Value Of MN Exports Dips To $20.7B In 2013
State officials said Thursday that the value of goods that Minnesota companies exported in 2013 dipped slightly from the prior year.
Minnesota businesses exported $20.7 billion worth of manufactured, mining, and agricultural products in 2013, down from $20.8 billion in 2012, according to the Minnesota Department of Employment and Economic Development (DEED).
And while state officials touted the important role that exports play in Minnesota's economy, Minnesota lagged the 2.1 percent national growth rate for exports, and it ranked 20th among states based on export activity, retaining the same position it held last year. The slowdown comes after Minnesota exports climbed to new highs in 2011 and 2012.
A Breakdown of Minnesota Exports
Twin Cities Business briefly reported on Minnesota’s 2013 export statistics in March, when fourth-quarter data was released. But officials released more detailed data this week, including breakdowns by export markets.
In positive news, the state’s manufactured exports grew 3.3 percent to $19.3 billion, hitting a record high. That rate outpaced the national growth rate of 2.4 percent for manufactured exports.
North America was the state’s largest global export region, accounting for $7.2 billion in sales in 2013. Canada was the largest individual export market, accounting for $5.8 billion—but that number is down 8 percent from 2012.
The state’s other top 10 markets were China ($2.5 billion, down 1 percent), Mexico ($1.5 billion, up 14 percent), Japan ($1.1 billion, down 10 percent), Germany ($760 million, up 4 percent), Belgium ($721 million, up 12 percent), South Korea ($624 million, down 12 percent), the Philippines ($552 million, up 11 percent), the United Kingdom ($528 million, up 3 percent), and the Netherlands ($521 million, up 17 percent). Mexico was Minnesota’s fastest-growing export market in 2013.
Regarding the exported products themselves, machinery sales totaled $4 billion, the most among product categories but a 1 percent decline from the previous year.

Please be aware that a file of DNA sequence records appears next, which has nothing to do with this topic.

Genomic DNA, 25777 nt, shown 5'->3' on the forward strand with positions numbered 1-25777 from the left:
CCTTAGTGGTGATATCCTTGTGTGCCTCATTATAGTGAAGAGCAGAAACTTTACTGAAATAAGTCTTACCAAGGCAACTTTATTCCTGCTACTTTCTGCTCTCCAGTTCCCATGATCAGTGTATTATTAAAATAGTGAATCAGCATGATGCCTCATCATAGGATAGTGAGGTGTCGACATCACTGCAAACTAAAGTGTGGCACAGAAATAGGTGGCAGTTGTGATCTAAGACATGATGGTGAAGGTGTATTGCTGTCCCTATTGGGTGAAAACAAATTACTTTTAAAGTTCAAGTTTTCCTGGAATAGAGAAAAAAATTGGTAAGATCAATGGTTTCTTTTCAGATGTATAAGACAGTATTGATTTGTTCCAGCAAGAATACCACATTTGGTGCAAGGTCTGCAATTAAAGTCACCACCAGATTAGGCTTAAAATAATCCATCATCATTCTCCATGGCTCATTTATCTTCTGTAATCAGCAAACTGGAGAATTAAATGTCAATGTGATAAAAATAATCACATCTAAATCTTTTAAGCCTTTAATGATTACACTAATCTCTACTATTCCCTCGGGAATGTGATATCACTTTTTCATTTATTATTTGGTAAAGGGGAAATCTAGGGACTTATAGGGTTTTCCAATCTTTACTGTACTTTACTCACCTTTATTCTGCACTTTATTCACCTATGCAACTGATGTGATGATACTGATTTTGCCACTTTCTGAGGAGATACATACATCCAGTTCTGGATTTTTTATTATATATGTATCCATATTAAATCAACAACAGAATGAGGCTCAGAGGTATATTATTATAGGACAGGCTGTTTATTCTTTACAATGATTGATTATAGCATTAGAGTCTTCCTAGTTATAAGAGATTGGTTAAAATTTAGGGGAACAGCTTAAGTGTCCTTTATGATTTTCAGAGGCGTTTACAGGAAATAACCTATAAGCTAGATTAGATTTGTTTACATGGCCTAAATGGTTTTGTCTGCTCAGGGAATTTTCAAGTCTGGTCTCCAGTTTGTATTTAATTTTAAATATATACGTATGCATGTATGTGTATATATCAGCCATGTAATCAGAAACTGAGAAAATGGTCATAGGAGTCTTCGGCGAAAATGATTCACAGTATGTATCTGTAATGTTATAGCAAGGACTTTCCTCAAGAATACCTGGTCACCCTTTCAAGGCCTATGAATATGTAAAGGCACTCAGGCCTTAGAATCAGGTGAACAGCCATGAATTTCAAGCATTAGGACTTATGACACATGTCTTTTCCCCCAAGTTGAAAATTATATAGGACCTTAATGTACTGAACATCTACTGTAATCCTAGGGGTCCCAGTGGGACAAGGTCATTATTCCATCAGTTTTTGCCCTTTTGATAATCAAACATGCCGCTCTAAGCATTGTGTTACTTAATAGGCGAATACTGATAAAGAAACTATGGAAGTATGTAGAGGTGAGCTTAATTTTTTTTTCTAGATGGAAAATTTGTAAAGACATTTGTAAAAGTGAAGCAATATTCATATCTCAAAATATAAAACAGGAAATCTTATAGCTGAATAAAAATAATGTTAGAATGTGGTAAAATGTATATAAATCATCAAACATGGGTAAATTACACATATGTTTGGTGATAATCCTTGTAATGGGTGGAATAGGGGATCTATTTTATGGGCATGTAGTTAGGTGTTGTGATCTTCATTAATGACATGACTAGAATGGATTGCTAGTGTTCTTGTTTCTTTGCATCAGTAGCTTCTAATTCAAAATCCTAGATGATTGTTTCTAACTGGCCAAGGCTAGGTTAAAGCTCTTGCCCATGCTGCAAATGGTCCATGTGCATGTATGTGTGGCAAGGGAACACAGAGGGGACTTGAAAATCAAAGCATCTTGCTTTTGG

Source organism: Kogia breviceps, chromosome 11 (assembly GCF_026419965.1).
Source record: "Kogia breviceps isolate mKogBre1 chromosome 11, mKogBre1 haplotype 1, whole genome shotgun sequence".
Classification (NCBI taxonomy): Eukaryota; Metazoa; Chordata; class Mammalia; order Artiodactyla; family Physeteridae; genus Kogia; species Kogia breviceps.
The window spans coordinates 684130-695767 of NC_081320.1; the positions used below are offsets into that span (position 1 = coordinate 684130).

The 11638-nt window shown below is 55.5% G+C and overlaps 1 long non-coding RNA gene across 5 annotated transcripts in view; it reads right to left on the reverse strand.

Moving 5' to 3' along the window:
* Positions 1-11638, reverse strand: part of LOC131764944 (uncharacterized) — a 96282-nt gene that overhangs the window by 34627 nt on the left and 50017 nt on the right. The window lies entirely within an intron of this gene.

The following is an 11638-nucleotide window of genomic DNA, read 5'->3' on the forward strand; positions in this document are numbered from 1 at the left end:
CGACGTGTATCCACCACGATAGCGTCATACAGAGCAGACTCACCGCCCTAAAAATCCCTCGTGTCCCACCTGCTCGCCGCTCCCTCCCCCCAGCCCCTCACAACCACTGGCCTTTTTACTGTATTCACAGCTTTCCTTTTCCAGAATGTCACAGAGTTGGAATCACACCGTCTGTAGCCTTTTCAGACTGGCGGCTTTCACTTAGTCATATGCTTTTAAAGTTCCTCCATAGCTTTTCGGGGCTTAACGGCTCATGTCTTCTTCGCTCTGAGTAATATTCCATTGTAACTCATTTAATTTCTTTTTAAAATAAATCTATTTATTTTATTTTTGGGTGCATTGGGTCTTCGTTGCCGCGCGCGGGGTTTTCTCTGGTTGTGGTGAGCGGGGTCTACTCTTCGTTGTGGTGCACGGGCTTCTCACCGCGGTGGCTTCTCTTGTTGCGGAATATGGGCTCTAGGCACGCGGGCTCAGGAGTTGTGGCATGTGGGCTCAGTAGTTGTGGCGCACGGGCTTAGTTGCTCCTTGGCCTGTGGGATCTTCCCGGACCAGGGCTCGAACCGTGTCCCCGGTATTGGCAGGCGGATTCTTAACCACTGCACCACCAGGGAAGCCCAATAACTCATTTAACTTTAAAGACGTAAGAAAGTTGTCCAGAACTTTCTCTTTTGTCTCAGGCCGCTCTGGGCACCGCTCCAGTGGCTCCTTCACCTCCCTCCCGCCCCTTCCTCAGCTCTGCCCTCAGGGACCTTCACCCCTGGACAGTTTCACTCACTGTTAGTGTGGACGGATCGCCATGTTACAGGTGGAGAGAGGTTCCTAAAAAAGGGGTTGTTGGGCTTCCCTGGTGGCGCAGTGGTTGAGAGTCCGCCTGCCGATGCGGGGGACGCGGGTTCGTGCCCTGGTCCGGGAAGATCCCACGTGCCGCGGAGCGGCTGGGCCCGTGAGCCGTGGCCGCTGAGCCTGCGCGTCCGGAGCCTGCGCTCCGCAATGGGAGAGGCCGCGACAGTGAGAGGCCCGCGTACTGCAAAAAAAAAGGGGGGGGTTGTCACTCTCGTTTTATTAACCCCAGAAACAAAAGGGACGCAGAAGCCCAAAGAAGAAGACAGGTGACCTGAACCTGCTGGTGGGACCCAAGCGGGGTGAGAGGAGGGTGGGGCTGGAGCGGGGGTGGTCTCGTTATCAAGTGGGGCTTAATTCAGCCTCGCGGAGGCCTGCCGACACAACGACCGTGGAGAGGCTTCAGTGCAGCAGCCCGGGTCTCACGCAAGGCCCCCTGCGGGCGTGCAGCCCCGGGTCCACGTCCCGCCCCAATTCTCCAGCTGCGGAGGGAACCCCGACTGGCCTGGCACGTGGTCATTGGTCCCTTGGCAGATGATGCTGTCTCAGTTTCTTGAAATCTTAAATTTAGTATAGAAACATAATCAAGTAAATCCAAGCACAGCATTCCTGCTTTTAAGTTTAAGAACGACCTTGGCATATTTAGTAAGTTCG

Rounding out the top 10 exported products were optics and medical instruments ($3.3 billion, up 7 percent), electrical machinery ($2.5 billion, up 2 percent), vehicles ($2 billion, up 2 percent), plastic ($1 billion, down 3 percent), food byproducts ($613 million, up 19 percent), aircraft and spacecraft ($606 million, up 32 percent), beverages ($350 million, up 71 percent), meat ($324 million, down 3 percent), and iron and steel products ($322 million, up 3 percent).
DEED said that higher demand for aircraft and spacecraft products in the Netherlands and Saudi Arabia were a big driver in that sector’s growth. Beverage exports were actually fueled by sales of denatured alcohol—for use in ethanol, not for drinking—to Canada.
Can The Twin Cities Double Its Exports?
Exports may need to pick up steam if the state wants to meet previously announced goals. In 2012, Governor Mark Dayton announced the “MSP Export Initiative,” a program whose goal is to double Twin Cities-area exports by 2017, to more than $35.2 billion.
Twin Cities exports totaled about $25.2 billion in 2012, the most recent data available, compared to $21.6 billion in 2007, a DEED spokeswoman told Twin Cities Business. (She pointed out that the metro numbers are higher than the state figures because they come from differing sources; the state data focuses on goods produced in Minnesota, while the metro data includes distributors of products made elsewhere.)
A 2012 Star Tribune story pointed out that businesses in the metro area would have to increase exports by nearly 15 percent per year to meet the ambitious goal. While significant ground would need to be covered, the DEED spokeswoman said the goal of doubling exports “is absolutely attainable and not out of reach.”
DEED also said this week that its new international trade offices should help increase export sales.
“Exports are a vital part of the state’s economy, with more than 8,600 businesses in Minnesota exporting goods and services,” DEED Commissioner Katie Clark Sieben said in a statement. “With new trade offices opening in South Korea, Brazil, and Germany, the state is positioned to continue building export sales around the world and attracting more foreign direct investment.”
Access detailed export statistics, including additional graphs and charts, here.
Twin Cities Business sat down with Sieben for its “Interview Issue.” Read the Q&A, which includes a discussion of exports, taxes, and workforce productivity, here.